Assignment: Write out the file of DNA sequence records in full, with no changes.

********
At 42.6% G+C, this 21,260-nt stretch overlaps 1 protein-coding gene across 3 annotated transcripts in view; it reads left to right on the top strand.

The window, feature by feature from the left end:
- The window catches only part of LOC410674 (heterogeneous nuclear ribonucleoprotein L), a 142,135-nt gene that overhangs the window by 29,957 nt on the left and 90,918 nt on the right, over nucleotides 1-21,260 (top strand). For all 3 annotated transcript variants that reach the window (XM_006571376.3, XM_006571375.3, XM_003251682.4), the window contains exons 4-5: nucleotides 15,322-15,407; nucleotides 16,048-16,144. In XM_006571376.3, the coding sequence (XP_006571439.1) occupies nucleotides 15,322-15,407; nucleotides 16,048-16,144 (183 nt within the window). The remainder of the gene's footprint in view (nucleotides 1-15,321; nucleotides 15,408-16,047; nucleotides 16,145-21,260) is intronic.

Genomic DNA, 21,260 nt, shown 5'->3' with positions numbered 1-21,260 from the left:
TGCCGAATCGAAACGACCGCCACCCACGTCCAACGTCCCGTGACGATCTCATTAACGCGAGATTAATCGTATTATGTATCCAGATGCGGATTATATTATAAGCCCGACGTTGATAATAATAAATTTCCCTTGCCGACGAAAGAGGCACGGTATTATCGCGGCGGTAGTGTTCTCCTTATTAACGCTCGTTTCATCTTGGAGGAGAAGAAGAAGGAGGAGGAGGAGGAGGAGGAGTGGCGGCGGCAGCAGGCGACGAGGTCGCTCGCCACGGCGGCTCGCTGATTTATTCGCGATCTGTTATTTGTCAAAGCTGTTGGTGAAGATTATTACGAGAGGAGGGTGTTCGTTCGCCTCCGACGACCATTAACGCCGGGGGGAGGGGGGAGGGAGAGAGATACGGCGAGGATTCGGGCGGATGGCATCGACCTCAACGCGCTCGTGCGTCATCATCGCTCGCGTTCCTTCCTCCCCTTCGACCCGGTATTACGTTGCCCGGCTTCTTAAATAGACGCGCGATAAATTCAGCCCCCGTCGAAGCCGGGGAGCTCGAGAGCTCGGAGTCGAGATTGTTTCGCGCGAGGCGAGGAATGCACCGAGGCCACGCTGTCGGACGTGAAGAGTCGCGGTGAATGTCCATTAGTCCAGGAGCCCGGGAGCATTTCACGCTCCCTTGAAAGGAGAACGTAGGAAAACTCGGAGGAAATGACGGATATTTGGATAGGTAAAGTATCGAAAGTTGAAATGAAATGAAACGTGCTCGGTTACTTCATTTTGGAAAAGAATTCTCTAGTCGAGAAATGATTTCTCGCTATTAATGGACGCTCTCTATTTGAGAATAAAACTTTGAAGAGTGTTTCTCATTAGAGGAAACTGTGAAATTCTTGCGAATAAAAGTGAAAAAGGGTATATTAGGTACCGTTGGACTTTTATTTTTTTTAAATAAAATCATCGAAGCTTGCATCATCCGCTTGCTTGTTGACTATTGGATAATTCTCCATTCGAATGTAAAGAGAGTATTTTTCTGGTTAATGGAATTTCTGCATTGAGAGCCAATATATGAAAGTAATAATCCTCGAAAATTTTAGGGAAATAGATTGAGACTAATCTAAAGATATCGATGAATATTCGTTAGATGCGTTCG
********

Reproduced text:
At 42.6% G+C, this 21,260-nt stretch overlaps 1 protein-coding gene across 3 annotated transcripts in view; it reads left to right on the top strand.

The window, feature by feature from the left end:
- The window catches only part of LOC410674 (heterogeneous nuclear ribonucleoprotein L), a 142,135-nt gene that overhangs the window by 29,957 nt on the left and 90,918 nt on the right, over nucleotides 1-21,260 (top strand). For all 3 annotated transcript variants that reach the window (XM_006571376.3, XM_006571375.3, XM_003251682.4), the window contains exons 4-5: nucleotides 15,322-15,407; nucleotides 16,048-16,144. In XM_006571376.3, the coding sequence (XP_006571439.1) occupies nucleotides 15,322-15,407; nucleotides 16,048-16,144 (183 nt within the window). The remainder of the gene's footprint in view (nucleotides 1-15,321; nucleotides 15,408-16,047; nucleotides 16,145-21,260) is intronic.

Genomic DNA, 21,260 nt, shown 5'->3' with positions numbered 1-21,260 from the left:
TGCCGAATCGAAACGACCGCCACCCACGTCCAACGTCCCGTGACGATCTCATTAACGCGAGATTAATCGTATTATGTATCCAGATGCGGATTATATTATAAGCCCGACGTTGATAATAATAAATTTCCCTTGCCGACGAAAGAGGCACGGTATTATCGCGGCGGTAGTGTTCTCCTTATTAACGCTCGTTTCATCTTGGAGGAGAAGAAGAAGGAGGAGGAGGAGGAGGAGGAGTGGCGGCGGCAGCAGGCGACGAGGTCGCTCGCCACGGCGGCTCGCTGATTTATTCGCGATCTGTTATTTGTCAAAGCTGTTGGTGAAGATTATTACGAGAGGAGGGTGTTCGTTCGCCTCCGACGACCATTAACGCCGGGGGGAGGGGGGAGGGAGAGAGATACGGCGAGGATTCGGGCGGATGGCATCGACCTCAACGCGCTCGTGCGTCATCATCGCTCGCGTTCCTTCCTCCCCTTCGACCCGGTATTACGTTGCCCGGCTTCTTAAATAGACGCGCGATAAATTCAGCCCCCGTCGAAGCCGGGGAGCTCGAGAGCTCGGAGTCGAGATTGTTTCGCGCGAGGCGAGGAATGCACCGAGGCCACGCTGTCGGACGTGAAGAGTCGCGGTGAATGTCCATTAGTCCAGGAGCCCGGGAGCATTTCACGCTCCCTTGAAAGGAGAACGTAGGAAAACTCGGAGGAAATGACGGATATTTGGATAGGTAAAGTATCGAAAGTTGAAATGAAATGAAACGTGCTCGGTTACTTCATTTTGGAAAAGAATTCTCTAGTCGAGAAATGATTTCTCGCTATTAATGGACGCTCTCTATTTGAGAATAAAACTTTGAAGAGTGTTTCTCATTAGAGGAAACTGTGAAATTCTTGCGAATAAAAGTGAAAAAGGGTATATTAGGTACCGTTGGACTTTTATTTTTTTTAAATAAAATCATCGAAGCTTGCATCATCCGCTTGCTTGTTGACTATTGGATAATTCTCCATTCGAATGTAAAGAGAGTATTTTTCTGGTTAATGGAATTTCTGCATTGAGAGCCAATATATGAAAGTAATAATCCTCGAAAATTTTAGGGAAATAGATTGAGACTAATCTAAAGATATCGATGAATATTCGTTAGATGCGTTCG